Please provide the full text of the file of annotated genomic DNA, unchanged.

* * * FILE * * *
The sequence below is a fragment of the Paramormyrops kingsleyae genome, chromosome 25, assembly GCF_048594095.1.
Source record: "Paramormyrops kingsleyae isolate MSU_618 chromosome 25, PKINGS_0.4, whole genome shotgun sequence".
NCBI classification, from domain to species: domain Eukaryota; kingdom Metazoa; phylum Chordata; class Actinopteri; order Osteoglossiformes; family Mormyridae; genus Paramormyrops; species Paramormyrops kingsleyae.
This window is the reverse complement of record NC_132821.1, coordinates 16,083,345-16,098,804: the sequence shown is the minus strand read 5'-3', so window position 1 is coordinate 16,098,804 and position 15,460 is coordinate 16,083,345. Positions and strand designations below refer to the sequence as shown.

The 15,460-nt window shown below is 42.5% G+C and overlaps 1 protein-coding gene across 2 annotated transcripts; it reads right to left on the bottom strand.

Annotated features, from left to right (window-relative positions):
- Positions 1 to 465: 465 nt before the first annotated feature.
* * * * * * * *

The sequence below is a fragment of the Paramormyrops kingsleyae genome, chromosome 25, assembly GCF_048594095.1.
Source record: "Paramormyrops kingsleyae isolate MSU_618 chromosome 25, PKINGS_0.4, whole genome shotgun sequence".
NCBI classification, from domain to species: domain Eukaryota; kingdom Metazoa; phylum Chordata; class Actinopteri; order Osteoglossiformes; family Mormyridae; genus Paramormyrops; species Paramormyrops kingsleyae.
This window is the reverse complement of record NC_132821.1, coordinates 16,083,345-16,098,804: the sequence shown is the minus strand read 5'-3', so window position 1 is coordinate 16,098,804 and position 15,460 is coordinate 16,083,345. Positions and strand designations below refer to the sequence as shown.

The 15,460-nt window shown below is 42.5% G+C and overlaps 1 protein-coding gene across 2 annotated transcripts; it reads right to left on the bottom strand.

Annotated features, from left to right (window-relative positions):
- Positions 1 to 465: 465 nt before the first annotated feature.